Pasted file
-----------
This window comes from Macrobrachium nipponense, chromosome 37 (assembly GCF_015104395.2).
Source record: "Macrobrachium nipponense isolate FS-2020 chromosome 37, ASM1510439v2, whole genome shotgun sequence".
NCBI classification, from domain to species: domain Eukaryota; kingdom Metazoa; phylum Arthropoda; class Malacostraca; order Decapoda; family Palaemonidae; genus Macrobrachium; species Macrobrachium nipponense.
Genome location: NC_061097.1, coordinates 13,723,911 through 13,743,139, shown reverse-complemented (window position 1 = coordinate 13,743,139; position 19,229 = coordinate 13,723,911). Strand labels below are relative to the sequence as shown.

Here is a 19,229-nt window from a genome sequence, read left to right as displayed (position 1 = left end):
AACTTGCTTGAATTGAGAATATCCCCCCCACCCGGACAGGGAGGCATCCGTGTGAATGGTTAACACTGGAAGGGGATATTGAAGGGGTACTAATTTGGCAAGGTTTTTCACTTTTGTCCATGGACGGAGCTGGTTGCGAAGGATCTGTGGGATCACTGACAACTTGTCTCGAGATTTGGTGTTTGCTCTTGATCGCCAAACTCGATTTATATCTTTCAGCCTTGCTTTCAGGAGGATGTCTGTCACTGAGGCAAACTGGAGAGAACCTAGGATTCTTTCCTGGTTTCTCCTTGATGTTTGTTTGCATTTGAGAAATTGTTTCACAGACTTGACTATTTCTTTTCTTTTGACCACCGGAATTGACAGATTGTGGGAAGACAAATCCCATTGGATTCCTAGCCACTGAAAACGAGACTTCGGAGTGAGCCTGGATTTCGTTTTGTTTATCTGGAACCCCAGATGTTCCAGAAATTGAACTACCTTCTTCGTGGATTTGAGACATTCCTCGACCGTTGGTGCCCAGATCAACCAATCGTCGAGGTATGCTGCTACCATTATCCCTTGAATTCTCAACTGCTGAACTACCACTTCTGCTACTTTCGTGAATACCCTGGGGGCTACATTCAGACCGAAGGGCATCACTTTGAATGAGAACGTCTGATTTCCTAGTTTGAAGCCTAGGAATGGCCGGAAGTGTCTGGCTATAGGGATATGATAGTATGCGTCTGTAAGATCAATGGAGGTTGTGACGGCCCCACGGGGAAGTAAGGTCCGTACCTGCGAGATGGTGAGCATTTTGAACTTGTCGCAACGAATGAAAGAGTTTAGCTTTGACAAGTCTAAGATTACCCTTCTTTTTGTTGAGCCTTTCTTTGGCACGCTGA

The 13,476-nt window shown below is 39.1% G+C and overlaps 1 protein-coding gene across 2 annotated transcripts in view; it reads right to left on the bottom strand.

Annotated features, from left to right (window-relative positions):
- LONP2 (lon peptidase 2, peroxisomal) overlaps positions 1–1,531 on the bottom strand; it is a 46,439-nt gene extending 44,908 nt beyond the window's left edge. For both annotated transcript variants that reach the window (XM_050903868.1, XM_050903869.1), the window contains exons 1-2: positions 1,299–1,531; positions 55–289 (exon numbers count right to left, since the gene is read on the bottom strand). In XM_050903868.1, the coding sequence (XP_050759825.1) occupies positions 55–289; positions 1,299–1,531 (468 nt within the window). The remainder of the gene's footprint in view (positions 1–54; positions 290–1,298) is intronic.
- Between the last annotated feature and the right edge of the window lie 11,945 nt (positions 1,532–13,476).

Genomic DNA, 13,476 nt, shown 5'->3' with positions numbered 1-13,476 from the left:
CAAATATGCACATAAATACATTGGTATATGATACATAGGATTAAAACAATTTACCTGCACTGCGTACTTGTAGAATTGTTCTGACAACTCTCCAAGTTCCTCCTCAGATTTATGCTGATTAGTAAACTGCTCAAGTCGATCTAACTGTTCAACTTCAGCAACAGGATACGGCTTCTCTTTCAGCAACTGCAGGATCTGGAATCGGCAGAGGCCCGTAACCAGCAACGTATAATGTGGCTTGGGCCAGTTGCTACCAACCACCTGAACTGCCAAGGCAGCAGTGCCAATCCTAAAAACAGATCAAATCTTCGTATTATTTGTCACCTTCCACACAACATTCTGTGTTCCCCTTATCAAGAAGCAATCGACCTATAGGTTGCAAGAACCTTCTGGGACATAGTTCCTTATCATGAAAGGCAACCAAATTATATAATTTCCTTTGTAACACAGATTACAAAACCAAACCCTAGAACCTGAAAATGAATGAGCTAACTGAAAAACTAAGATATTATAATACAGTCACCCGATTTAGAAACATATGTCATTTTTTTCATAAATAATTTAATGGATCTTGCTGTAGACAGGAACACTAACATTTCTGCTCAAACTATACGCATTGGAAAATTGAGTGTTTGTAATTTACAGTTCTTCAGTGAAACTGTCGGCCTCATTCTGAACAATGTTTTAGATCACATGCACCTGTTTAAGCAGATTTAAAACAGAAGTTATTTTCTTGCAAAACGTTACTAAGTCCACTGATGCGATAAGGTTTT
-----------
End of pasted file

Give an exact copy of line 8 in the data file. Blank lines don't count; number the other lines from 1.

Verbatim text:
Annotated features, from left to right (window-relative positions):